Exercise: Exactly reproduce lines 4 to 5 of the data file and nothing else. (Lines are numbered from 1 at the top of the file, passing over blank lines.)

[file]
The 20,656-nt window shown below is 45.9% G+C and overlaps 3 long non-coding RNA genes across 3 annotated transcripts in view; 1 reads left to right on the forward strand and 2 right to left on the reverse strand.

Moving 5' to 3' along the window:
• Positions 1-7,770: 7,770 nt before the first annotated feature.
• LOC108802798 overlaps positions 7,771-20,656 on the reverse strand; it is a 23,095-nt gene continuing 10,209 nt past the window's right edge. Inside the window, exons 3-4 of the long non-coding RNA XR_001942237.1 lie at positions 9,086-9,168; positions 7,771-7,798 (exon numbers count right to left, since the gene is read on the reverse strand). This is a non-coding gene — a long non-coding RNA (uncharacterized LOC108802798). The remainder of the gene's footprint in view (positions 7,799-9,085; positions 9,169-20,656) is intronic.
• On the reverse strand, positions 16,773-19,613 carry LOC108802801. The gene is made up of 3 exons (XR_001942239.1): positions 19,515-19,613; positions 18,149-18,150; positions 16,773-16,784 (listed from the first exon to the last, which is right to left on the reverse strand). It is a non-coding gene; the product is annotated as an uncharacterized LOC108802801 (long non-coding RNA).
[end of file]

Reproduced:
• LOC108802798 overlaps positions 7,771-20,656 on the reverse strand; it is a 23,095-nt gene continuing 10,209 nt past the window's right edge. Inside the window, exons 3-4 of the long non-coding RNA XR_001942237.1 lie at positions 9,086-9,168; positions 7,771-7,798 (exon numbers count right to left, since the gene is read on the reverse strand). This is a non-coding gene — a long non-coding RNA (uncharacterized LOC108802798). The remainder of the gene's footprint in view (positions 7,799-9,085; positions 9,169-20,656) is intronic.
• On the reverse strand, positions 16,773-19,613 carry LOC108802801. The gene is made up of 3 exons (XR_001942239.1): positions 19,515-19,613; positions 18,149-18,150; positions 16,773-16,784 (listed from the first exon to the last, which is right to left on the reverse strand). It is a non-coding gene; the product is annotated as an uncharacterized LOC108802801 (long non-coding RNA).